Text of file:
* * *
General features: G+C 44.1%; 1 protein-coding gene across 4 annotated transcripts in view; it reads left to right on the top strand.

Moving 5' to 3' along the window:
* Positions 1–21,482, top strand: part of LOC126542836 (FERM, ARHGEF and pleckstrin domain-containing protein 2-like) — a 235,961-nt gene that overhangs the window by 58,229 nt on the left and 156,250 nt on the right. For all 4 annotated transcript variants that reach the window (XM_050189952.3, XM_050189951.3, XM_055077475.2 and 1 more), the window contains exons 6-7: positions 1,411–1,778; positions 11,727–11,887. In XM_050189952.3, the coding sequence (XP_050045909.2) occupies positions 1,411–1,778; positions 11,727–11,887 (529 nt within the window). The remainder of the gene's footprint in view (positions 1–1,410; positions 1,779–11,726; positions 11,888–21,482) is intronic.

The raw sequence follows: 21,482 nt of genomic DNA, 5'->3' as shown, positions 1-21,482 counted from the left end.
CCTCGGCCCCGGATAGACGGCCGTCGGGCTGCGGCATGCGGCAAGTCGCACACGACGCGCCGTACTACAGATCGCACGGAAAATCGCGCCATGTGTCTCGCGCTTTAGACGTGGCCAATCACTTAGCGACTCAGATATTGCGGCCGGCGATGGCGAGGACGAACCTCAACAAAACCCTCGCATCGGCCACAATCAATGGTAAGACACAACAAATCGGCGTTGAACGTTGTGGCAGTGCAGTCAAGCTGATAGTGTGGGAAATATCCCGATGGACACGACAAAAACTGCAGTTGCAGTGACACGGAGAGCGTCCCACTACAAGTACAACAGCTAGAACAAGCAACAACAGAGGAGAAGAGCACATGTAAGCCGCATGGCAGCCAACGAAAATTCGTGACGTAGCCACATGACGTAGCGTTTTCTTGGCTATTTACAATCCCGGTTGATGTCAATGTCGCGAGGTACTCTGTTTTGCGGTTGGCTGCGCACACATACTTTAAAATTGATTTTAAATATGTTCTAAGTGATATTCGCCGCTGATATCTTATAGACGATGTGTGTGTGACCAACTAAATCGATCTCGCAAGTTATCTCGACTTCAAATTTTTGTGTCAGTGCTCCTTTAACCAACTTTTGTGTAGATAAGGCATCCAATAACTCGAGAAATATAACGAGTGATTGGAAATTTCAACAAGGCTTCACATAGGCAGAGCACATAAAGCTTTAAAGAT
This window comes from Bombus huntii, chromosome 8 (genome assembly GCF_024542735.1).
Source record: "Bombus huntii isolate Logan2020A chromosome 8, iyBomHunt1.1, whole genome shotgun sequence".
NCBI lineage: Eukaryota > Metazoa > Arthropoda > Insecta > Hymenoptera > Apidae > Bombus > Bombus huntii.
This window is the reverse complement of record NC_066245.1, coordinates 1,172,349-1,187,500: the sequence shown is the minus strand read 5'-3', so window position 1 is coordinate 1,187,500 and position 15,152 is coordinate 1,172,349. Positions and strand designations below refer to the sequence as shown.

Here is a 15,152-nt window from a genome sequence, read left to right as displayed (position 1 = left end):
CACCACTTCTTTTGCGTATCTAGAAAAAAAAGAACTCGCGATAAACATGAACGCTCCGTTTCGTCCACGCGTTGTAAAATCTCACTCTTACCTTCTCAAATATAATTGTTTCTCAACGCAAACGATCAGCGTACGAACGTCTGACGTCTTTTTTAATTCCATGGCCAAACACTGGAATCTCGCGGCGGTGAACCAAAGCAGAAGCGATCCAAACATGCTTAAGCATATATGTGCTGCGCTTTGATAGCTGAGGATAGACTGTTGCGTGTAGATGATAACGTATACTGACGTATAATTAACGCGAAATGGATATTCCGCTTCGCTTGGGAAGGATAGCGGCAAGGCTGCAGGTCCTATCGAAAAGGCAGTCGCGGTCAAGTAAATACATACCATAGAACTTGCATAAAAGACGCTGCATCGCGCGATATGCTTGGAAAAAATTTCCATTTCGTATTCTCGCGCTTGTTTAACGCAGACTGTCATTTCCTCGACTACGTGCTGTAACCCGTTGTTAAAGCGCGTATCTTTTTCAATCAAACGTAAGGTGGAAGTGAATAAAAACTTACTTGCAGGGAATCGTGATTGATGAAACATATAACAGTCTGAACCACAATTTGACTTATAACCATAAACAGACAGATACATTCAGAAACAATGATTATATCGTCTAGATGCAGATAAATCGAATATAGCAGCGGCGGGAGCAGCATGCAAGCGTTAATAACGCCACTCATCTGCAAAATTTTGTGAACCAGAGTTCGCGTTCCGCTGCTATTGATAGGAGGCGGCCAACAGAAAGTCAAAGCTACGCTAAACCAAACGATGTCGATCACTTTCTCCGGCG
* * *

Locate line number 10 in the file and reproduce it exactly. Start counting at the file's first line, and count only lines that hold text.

Here is a 15,152-nt window from a genome sequence, read left to right as displayed (position 1 = left end):